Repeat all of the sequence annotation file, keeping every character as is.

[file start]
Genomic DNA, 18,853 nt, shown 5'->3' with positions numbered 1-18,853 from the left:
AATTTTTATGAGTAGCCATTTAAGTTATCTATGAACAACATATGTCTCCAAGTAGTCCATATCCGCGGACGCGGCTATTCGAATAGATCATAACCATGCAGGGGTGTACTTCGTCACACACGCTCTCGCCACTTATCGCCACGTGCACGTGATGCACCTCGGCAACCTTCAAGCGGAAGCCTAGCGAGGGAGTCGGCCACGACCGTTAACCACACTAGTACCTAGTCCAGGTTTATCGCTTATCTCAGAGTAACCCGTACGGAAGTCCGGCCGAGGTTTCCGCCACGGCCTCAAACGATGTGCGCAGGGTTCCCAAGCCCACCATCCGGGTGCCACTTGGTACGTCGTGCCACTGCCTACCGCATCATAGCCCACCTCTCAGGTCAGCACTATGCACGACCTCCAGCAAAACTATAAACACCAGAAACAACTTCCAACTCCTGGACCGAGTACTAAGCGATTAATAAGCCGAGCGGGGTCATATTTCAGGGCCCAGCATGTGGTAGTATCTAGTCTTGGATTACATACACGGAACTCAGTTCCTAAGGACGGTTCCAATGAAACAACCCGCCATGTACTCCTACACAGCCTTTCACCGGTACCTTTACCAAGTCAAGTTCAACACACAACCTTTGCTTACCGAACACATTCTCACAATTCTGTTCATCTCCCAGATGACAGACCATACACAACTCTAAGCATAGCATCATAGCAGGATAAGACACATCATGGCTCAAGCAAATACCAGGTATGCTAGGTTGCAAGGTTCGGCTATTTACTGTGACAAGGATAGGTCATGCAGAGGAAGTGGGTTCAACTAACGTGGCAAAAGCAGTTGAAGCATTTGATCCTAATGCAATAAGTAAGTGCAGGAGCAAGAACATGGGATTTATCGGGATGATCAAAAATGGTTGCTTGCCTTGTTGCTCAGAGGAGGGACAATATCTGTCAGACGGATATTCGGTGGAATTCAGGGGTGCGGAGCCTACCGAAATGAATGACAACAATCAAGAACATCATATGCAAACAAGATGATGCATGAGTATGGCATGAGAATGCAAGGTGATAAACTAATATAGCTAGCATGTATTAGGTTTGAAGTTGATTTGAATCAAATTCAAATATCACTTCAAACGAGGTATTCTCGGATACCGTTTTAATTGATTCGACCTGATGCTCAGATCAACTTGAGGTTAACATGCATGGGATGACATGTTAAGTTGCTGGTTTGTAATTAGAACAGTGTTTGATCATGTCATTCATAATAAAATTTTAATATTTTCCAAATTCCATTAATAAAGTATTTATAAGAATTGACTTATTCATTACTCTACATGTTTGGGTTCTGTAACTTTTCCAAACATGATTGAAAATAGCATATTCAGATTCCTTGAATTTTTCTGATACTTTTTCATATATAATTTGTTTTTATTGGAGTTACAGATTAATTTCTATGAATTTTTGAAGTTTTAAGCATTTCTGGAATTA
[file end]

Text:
Genomic DNA, 18,853 nt, shown 5'->3' with positions numbered 1-18,853 from the left:
AATTTTTATGAGTAGCCATTTAAGTTATCTATGAACAACATATGTCTCCAAGTAGTCCATATCCGCGGACGCGGCTATTCGAATAGATCATAACCATGCAGGGGTGTACTTCGTCACACACGCTCTCGCCACTTATCGCCACGTGCACGTGATGCACCTCGGCAACCTTCAAGCGGAAGCCTAGCGAGGGAGTCGGCCACGACCGTTAACCACACTAGTACCTAGTCCAGGTTTATCGCTTATCTCAGAGTAACCCGTACGGAAGTCCGGCCGAGGTTTCCGCCACGGCCTCAAACGATGTGCGCAGGGTTCCCAAGCCCACCATCCGGGTGCCACTTGGTACGTCGTGCCACTGCCTACCGCATCATAGCCCACCTCTCAGGTCAGCACTATGCACGACCTCCAGCAAAACTATAAACACCAGAAACAACTTCCAACTCCTGGACCGAGTACTAAGCGATTAATAAGCCGAGCGGGGTCATATTTCAGGGCCCAGCATGTGGTAGTATCTAGTCTTGGATTACATACACGGAACTCAGTTCCTAAGGACGGTTCCAATGAAACAACCCGCCATGTACTCCTACACAGCCTTTCACCGGTACCTTTACCAAGTCAAGTTCAACACACAACCTTTGCTTACCGAACACATTCTCACAATTCTGTTCATCTCCCAGATGACAGACCATACACAACTCTAAGCATAGCATCATAGCAGGATAAGACACATCATGGCTCAAGCAAATACCAGGTATGCTAGGTTGCAAGGTTCGGCTATTTACTGTGACAAGGATAGGTCATGCAGAGGAAGTGGGTTCAACTAACGTGGCAAAAGCAGTTGAAGCATTTGATCCTAATGCAATAAGTAAGTGCAGGAGCAAGAACATGGGATTTATCGGGATGATCAAAAATGGTTGCTTGCCTTGTTGCTCAGAGGAGGGACAATATCTGTCAGACGGATATTCGGTGGAATTCAGGGGTGCGGAGCCTACCGAAATGAATGACAACAATCAAGAACATCATATGCAAACAAGATGATGCATGAGTATGGCATGAGAATGCAAGGTGATAAACTAATATAGCTAGCATGTATTAGGTTTGAAGTTGATTTGAATCAAATTCAAATATCACTTCAAACGAGGTATTCTCGGATACCGTTTTAATTGATTCGACCTGATGCTCAGATCAACTTGAGGTTAACATGCATGGGATGACATGTTAAGTTGCTGGTTTGTAATTAGAACAGTGTTTGATCATGTCATTCATAATAAAATTTTAATATTTTCCAAATTCCATTAATAAAGTATTTATAAGAATTGACTTATTCATTACTCTACATGTTTGGGTTCTGTAACTTTTCCAAACATGATTGAAAATAGCATATTCAGATTCCTTGAATTTTTCTGATACTTTTTCATATATAATTTGTTTTTATTGGAGTTACAGATTAATTTCTATGAATTTTTGAAGTTTTAAGCATTTCTGGAATTA